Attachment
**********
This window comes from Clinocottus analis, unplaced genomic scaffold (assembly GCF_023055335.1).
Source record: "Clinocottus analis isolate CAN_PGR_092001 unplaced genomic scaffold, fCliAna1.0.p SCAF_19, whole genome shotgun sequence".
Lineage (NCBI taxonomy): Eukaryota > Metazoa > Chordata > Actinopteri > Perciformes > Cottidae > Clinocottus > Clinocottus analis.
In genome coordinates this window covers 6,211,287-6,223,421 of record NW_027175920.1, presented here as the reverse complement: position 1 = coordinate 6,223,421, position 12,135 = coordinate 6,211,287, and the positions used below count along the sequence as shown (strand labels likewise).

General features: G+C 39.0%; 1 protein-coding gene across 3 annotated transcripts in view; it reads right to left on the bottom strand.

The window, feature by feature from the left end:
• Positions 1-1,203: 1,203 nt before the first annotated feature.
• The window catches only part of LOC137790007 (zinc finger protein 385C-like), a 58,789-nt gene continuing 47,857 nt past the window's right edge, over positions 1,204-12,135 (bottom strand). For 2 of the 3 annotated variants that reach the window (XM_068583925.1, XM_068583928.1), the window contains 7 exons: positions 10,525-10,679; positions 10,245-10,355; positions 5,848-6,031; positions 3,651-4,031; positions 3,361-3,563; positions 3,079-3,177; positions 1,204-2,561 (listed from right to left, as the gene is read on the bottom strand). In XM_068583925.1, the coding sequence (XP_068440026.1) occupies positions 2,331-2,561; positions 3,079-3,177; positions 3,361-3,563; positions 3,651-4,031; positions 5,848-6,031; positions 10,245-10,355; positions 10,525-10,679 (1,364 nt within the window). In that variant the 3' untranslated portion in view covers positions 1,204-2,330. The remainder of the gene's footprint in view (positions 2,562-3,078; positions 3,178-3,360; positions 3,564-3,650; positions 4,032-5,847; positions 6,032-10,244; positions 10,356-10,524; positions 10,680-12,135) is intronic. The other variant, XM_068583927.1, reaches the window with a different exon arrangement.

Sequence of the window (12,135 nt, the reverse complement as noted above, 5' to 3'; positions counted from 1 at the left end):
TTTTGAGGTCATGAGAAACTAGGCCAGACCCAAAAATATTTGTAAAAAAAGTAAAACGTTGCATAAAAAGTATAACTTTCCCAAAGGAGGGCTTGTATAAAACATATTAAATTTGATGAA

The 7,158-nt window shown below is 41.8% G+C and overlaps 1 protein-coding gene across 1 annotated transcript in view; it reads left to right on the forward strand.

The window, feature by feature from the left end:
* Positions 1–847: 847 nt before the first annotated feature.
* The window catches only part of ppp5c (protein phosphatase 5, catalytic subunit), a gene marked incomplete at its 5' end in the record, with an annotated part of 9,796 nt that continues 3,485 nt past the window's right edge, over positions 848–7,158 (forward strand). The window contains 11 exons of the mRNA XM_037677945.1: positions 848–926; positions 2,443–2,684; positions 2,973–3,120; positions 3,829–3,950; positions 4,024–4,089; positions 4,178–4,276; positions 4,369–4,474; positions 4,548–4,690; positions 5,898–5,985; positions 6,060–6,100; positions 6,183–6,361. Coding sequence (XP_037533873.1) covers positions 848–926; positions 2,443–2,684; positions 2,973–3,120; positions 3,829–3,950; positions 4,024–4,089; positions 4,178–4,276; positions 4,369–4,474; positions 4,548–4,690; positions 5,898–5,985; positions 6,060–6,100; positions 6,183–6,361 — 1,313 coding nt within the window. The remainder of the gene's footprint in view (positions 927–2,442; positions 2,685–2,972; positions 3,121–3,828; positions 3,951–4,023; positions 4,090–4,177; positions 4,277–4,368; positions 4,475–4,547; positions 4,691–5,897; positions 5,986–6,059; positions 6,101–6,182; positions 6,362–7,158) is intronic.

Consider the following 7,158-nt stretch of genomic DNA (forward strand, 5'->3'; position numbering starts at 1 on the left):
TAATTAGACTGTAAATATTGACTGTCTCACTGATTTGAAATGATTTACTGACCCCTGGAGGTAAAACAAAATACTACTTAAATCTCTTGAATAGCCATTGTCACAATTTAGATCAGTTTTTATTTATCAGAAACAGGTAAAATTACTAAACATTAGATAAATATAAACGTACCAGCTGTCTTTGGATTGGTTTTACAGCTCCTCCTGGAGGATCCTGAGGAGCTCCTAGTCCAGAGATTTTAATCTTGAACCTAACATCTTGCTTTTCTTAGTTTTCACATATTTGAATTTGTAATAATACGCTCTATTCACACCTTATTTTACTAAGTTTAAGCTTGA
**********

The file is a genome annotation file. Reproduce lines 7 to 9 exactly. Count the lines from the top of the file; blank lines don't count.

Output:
• Positions 1-1,203: 1,203 nt before the first annotated feature.
• The window catches only part of LOC137790007 (zinc finger protein 385C-like), a 58,789-nt gene continuing 47,857 nt past the window's right edge, over positions 1,204-12,135 (bottom strand). For 2 of the 3 annotated variants that reach the window (XM_068583925.1, XM_068583928.1), the window contains 7 exons: positions 10,525-10,679; positions 10,245-10,355; positions 5,848-6,031; positions 3,651-4,031; positions 3,361-3,563; positions 3,079-3,177; positions 1,204-2,561 (listed from right to left, as the gene is read on the bottom strand). In XM_068583925.1, the coding sequence (XP_068440026.1) occupies positions 2,331-2,561; positions 3,079-3,177; positions 3,361-3,563; positions 3,651-4,031; positions 5,848-6,031; positions 10,245-10,355; positions 10,525-10,679 (1,364 nt within the window). In that variant the 3' untranslated portion in view covers positions 1,204-2,330. The remainder of the gene's footprint in view (positions 2,562-3,078; positions 3,178-3,360; positions 3,564-3,650; positions 4,032-5,847; positions 6,032-10,244; positions 10,356-10,524; positions 10,680-12,135) is intronic. The other variant, XM_068583927.1, reaches the window with a different exon arrangement.

Sequence of the window (12,135 nt, the reverse complement as noted above, 5' to 3'; positions counted from 1 at the left end):